The Lowdown on Lockboxes for Leased Properties

by Calie Waterhouse on February 3, 2014

During a recent Leasing Essentials class (part of the Certified Risk Management Specialist course) taught by course instructors Sue Flucke, CRB, CRMS, GRI, West USA Realty and Denise Holliday, Esq., several REALTORS® asked for more information on whether  placing a lockbox on a tenant-occupied property violates a tenant’s rights.

Home Front DoorScott Drucker, general counsel for the Arizona Association of REALTORS®, shared AAR’s position on the issue citing a Legal Hotline Q&A from 2006. It reads:

ISSUE: Under the residential lease, the tenant is obligated to permit a lockbox on the home after receiving a written request by the landlord or the landlord’s broker. The residential lease is expiring, and the landlord’s broker wants to place a lockbox on the home. The tenant is refusing despite the language in the residential lease authorizing a lock box. Can the tenant refuse this lockbox?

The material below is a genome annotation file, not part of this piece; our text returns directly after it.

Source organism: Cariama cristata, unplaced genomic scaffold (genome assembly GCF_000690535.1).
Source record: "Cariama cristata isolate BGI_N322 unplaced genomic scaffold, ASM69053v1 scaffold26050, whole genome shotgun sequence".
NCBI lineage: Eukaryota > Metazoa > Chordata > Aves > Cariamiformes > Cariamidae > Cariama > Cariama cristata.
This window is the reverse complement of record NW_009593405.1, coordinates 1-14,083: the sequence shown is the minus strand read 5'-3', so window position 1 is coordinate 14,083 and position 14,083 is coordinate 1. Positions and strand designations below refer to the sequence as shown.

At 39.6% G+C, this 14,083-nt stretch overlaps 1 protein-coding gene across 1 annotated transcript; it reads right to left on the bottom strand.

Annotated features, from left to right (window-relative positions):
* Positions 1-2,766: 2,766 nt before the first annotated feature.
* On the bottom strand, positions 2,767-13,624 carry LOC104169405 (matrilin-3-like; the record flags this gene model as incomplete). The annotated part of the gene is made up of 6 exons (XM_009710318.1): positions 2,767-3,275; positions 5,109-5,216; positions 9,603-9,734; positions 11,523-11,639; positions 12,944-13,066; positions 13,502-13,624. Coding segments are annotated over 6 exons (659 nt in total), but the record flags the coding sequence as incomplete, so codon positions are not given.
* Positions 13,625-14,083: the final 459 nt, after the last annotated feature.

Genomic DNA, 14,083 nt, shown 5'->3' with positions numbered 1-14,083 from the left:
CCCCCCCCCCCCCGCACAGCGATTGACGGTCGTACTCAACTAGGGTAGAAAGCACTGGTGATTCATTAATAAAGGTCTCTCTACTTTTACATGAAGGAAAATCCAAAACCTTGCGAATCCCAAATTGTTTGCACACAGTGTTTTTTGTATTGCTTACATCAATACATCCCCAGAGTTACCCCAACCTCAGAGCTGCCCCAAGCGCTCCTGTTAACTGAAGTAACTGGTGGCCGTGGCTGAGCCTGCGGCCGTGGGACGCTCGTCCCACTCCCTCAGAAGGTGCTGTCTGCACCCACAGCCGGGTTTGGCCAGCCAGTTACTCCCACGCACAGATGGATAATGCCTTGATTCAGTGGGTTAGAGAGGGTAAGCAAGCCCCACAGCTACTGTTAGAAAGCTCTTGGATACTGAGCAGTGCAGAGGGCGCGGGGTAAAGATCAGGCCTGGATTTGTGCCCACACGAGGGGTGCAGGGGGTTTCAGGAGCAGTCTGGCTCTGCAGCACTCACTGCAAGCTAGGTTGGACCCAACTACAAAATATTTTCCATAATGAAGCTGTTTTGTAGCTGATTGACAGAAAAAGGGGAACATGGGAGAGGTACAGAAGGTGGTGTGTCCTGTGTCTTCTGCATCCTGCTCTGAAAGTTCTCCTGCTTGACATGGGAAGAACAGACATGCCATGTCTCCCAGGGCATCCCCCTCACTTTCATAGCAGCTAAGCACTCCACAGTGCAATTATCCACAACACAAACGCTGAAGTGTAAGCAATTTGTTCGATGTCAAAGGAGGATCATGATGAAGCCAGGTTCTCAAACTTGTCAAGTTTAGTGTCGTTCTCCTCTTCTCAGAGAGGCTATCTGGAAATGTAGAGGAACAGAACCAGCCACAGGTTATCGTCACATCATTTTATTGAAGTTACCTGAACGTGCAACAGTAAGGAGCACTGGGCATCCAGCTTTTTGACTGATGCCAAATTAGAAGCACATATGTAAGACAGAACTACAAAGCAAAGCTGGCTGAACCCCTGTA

ANSWER: Yes. Under the Arizona Residential Landlord-Tenant Act (the Act), a landlord must generally give a tenant at least two days’ notice before entering the home. (See A.R.S. §33-1343D). The placing of a lockbox on the home is “entering” the home without two days notice, as real estate agents will have the ability to enter the home at any time without the tenant’s consent. Inasmuch as the primary purpose of the Act is to protect the rights of tenants, a term in the residential lease contradicting the protections of this Act is not enforceable. Therefore, despite the tenant’s written consent in the residential lease to a lock box, a lock box is not allowed. 

For more information on tenant’s rights, view the AAR Tenant Advisory or search more Legal Hotline Q&A’s related to Arizona property management.

 

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